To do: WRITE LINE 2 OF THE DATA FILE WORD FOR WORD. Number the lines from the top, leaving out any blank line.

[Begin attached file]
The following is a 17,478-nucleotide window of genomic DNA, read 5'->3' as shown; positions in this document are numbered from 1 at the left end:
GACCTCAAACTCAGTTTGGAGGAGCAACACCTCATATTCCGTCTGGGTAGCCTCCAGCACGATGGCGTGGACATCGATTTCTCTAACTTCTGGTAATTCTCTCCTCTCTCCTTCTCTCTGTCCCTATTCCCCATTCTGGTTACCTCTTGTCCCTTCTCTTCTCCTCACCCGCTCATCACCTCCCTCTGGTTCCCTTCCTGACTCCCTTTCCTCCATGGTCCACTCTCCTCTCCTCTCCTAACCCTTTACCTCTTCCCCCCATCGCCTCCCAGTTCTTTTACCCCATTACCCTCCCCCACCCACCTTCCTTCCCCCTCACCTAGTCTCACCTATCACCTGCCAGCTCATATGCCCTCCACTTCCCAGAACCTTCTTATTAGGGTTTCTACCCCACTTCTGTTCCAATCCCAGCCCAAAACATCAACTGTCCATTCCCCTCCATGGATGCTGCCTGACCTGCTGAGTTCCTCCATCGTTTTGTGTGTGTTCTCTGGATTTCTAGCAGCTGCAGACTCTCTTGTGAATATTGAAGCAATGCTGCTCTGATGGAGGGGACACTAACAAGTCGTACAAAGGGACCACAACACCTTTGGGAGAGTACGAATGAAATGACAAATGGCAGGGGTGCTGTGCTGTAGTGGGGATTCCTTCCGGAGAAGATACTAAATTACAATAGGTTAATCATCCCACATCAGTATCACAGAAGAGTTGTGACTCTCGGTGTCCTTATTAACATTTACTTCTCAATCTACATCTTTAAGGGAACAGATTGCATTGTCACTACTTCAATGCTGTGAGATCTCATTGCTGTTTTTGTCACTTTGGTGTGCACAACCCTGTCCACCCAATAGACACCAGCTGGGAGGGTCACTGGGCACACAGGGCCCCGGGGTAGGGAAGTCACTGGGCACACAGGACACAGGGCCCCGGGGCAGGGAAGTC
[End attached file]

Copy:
GACCTCAAACTCAGTTTGGAGGAGCAACACCTCATATTCCGTCTGGGTAGCCTCCAGCACGATGGCGTGGACATCGATTTCTCTAACTTCTGGTAATTCTCTCCTCTCTCCTTCTCTCTGTCCCTATTCCCCATTCTGGTTACCTCTTGTCCCTTCTCTTCTCCTCACCCGCTCATCACCTCCCTCTGGTTCCCTTCCTGACTCCCTTTCCTCCATGGTCCACTCTCCTCTCCTCTCCTAACCCTTTACCTCTTCCCCCCATCGCCTCCCAGTTCTTTTACCCCATTACCCTCCCCCACCCACCTTCCTTCCCCCTCACCTAGTCTCACCTATCACCTGCCAGCTCATATGCCCTCCACTTCCCAGAACCTTCTTATTAGGGTTTCTACCCCACTTCTGTTCCAATCCCAGCCCAAAACATCAACTGTCCATTCCCCTCCATGGATGCTGCCTGACCTGCTGAGTTCCTCCATCGTTTTGTGTGTGTTCTCTGGATTTCTAGCAGCTGCAGACTCTCTTGTGAATATTGAAGCAATGCTGCTCTGATGGAGGGGACACTAACAAGTCGTACAAAGGGACCACAACACCTTTGGGAGAGTACGAATGAAATGACAAATGGCAGGGGTGCTGTGCTGTAGTGGGGATTCCTTCCGGAGAAGATACTAAATTACAATAGGTTAATCATCCCACATCAGTATCACAGAAGAGTTGTGACTCTCGGTGTCCTTATTAACATTTACTTCTCAATCTACATCTTTAAGGGAACAGATTGCATTGTCACTACTTCAATGCTGTGAGATCTCATTGCTGTTTTTGTCACTTTGGTGTGCACAACCCTGTCCACCCAATAGACACCAGCTGGGAGGGTCACTGGGCACACAGGGCCCCGGGGTAGGGAAGTCACTGGGCACACAGGACACAGGGCCCCGGGGCAGGGAAGTC